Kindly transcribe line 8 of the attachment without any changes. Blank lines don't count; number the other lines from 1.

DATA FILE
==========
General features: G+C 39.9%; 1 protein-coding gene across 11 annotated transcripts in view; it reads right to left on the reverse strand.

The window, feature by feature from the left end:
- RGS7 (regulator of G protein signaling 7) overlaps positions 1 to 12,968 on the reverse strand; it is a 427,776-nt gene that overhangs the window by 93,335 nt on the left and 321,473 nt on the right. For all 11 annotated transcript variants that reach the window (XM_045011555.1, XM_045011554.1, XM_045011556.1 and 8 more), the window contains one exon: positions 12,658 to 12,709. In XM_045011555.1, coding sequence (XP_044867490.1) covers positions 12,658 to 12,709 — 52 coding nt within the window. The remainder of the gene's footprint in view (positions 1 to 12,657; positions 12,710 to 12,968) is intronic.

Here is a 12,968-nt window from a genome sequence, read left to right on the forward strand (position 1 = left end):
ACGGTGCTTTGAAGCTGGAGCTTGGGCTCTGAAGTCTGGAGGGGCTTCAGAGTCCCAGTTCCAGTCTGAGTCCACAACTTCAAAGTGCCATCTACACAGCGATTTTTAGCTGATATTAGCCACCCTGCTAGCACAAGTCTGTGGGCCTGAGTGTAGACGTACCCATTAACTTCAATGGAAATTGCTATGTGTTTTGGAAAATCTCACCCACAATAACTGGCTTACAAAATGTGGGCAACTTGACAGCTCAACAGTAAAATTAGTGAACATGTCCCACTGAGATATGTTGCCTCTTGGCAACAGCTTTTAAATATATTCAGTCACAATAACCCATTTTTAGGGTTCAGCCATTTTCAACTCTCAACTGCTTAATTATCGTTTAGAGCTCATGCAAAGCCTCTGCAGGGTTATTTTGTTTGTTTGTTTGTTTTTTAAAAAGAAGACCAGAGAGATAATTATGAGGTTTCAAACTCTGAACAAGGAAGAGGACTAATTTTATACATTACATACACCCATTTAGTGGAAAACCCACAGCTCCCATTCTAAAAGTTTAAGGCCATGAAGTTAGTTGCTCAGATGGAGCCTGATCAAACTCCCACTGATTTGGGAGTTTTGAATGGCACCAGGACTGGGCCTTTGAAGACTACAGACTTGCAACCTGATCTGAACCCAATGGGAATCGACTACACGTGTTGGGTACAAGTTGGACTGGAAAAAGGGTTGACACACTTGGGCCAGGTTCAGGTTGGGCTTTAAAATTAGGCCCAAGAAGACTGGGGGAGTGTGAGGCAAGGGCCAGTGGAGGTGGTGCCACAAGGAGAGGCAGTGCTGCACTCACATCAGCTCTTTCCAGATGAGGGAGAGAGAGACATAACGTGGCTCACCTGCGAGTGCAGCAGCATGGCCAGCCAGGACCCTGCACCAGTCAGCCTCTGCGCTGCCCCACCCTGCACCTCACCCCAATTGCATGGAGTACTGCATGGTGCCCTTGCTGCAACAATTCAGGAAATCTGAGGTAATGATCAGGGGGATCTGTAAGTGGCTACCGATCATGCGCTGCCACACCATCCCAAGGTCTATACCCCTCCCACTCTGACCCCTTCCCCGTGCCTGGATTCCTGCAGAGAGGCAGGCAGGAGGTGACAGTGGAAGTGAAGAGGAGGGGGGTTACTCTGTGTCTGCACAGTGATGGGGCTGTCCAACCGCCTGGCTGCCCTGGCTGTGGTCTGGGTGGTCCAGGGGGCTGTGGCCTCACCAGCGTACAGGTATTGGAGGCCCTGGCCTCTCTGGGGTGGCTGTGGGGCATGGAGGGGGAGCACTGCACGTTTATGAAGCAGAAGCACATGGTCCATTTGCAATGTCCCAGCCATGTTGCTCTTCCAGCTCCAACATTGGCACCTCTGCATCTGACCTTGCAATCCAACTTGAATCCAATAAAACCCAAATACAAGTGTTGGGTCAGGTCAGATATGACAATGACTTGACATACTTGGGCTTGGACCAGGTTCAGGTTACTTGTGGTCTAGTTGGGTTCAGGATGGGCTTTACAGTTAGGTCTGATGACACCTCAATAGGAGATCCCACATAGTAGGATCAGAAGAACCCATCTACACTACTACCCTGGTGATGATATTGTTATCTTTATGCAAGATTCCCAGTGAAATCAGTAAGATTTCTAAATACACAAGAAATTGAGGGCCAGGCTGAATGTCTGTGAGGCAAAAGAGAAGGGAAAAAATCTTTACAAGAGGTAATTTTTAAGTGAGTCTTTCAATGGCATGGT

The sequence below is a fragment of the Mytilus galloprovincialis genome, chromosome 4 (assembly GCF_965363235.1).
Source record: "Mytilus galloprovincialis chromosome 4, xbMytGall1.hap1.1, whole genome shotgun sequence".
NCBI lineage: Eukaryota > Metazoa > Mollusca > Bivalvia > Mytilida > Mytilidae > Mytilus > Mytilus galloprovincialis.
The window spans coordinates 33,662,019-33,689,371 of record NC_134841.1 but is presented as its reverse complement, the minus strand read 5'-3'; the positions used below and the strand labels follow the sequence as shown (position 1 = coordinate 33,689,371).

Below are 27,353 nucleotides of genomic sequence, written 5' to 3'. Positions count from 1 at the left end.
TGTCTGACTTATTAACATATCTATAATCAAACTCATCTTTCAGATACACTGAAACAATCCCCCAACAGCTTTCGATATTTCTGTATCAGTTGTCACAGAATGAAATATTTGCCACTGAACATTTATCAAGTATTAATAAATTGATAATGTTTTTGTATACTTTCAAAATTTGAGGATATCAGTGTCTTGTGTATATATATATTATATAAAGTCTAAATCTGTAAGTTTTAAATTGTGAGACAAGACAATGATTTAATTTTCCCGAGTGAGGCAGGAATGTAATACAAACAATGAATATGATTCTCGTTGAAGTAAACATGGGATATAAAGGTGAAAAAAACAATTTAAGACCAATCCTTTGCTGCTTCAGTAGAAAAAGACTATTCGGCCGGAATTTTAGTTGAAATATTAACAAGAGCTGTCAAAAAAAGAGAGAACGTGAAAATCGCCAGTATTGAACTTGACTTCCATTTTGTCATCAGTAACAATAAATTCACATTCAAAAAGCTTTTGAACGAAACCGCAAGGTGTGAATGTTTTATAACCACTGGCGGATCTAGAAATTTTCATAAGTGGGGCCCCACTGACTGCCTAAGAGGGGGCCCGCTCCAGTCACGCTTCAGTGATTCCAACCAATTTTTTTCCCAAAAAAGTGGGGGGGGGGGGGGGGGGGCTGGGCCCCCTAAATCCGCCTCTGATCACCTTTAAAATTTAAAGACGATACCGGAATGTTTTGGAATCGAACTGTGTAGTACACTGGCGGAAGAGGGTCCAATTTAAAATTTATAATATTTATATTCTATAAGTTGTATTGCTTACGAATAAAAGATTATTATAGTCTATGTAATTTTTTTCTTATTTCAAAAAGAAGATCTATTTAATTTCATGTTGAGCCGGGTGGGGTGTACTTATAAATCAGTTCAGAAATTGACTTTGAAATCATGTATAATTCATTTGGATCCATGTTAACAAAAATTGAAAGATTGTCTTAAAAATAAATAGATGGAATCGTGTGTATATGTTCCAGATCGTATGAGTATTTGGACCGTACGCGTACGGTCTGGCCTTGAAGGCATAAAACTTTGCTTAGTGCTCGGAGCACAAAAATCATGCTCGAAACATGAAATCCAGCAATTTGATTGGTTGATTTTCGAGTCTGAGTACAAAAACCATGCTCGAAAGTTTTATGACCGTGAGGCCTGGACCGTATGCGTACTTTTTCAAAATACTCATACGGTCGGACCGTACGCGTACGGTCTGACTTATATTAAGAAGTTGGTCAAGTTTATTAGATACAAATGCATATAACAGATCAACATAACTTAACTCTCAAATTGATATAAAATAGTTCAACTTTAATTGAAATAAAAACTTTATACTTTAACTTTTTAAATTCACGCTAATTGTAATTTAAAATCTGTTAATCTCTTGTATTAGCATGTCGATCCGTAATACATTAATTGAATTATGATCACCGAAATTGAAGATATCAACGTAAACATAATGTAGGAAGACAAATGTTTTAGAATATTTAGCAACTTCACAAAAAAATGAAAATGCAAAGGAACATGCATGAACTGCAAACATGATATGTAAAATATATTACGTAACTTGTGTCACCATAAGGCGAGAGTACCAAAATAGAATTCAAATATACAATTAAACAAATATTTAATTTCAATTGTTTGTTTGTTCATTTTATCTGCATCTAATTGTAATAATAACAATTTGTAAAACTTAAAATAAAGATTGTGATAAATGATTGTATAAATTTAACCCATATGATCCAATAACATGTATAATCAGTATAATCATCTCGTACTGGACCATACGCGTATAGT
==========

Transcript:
NCBI lineage: Eukaryota > Metazoa > Mollusca > Bivalvia > Mytilida > Mytilidae > Mytilus > Mytilus galloprovincialis.